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The chance to buy a new, naturally aspirated V12-powered Ferrari is closing, and the camouflaged 812 Superfast we’re looking at here is likely going to be one of the last. Our spy photographer caught two 812s running around, but the changes are similar (not identical) among the two.
This isn’t the first time we’ve seen a potential 812 variant, either. Ferrari is rumored to be producing some special editions of the 812 before it goes out of production, and this one looks like it has the potential to be the most potent version. The changes we spy on these two prototypes suggest that Ferrari is prepping an 812 GTO, or if we use the F12 as perspective, a tdf. Either way, this car will likely have even more power and better handling than the current 812 Superfast.
Ferrari manages 789 horsepower and 530 pound-feet of torque from the 6.5-liter V12 today, so we fully expect to see a number north of 800 horsepower for this special edition. The crude, mesh front grille and gaggle of wires coming from the engine bay suggest some powertrain development is underway. How much power Ferrari ends up with is anybody’s guess, but a redline over 9,000 rpm sounds pretty good to us — the current 812 stops at 8,900 rpm.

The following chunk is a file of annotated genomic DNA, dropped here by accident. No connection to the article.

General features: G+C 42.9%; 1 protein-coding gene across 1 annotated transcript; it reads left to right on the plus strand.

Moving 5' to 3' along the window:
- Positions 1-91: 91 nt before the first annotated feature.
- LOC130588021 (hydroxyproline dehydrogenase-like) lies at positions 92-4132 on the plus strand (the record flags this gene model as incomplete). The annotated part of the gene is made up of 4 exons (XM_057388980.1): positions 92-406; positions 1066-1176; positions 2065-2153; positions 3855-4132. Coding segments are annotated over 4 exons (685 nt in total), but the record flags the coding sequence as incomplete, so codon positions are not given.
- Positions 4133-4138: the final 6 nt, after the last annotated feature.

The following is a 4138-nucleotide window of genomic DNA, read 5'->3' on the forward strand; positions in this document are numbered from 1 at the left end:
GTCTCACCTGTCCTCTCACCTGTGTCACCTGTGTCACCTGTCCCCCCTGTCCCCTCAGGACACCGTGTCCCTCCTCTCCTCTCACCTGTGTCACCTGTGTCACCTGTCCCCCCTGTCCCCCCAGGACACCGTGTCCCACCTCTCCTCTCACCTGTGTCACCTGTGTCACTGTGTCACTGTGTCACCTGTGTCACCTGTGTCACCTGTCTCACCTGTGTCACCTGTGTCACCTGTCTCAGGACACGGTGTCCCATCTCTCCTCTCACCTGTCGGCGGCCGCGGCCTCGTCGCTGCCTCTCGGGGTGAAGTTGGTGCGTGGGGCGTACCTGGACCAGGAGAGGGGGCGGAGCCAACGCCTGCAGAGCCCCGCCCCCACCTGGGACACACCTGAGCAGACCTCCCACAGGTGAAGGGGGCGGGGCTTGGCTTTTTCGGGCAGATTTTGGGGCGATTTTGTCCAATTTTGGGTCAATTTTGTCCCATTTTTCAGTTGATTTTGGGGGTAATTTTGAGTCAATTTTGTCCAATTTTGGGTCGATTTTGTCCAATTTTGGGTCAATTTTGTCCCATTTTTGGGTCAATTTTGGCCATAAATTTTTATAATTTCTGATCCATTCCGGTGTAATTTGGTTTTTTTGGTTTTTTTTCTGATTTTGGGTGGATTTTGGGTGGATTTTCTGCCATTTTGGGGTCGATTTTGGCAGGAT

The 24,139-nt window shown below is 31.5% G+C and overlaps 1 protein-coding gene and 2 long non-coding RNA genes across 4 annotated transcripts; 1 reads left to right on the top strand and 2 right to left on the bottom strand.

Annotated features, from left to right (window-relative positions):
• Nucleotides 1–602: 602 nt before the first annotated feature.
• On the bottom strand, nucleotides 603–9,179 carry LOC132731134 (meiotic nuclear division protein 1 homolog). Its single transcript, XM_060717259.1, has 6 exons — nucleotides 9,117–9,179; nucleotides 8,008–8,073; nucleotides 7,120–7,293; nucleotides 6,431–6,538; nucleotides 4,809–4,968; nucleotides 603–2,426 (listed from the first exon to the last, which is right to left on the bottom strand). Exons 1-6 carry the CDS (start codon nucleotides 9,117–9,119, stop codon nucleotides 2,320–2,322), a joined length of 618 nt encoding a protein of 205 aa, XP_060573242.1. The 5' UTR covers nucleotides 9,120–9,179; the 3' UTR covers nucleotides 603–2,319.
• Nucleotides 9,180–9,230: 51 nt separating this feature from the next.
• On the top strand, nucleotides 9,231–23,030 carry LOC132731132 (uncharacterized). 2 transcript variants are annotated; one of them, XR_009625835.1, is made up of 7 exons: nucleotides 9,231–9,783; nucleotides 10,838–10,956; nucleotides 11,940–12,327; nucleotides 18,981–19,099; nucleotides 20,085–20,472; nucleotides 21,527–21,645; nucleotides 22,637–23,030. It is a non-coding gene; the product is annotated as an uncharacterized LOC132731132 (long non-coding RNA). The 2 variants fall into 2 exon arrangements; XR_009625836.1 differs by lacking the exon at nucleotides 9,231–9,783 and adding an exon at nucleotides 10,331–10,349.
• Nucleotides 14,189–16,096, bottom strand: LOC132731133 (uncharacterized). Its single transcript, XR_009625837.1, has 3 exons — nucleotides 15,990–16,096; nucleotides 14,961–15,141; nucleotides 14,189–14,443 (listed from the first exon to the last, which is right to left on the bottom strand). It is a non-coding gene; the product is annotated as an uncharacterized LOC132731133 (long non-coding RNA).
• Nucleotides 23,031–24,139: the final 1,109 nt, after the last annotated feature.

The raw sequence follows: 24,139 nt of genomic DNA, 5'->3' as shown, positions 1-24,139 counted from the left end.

There’s some camouflage along the side sills, reaching up into the front fenders. Ferrari is very obviously doing some work with the rear aero, as we see two different designs on the two test cars. They both look unfinished, but one is filled in with venting, while the other is wide open on the edges. Whatever secrets Ferrari is trying to keep, it has kept for the time being. The looks of these camouflaged prototypes are obviously in an unfinished state of business. Ferrari managed to differentiate the standard F12 from the F12 tdf substantially, and we expect its next front-engine masterpiece to receive the same treatment for production.
Just like the tdf, we’ll expect this version of the 812 to be made in limited quantities and cost a small fortune. As for timing, Ferrari could very well reveal the car this year as it continues its new product offensive.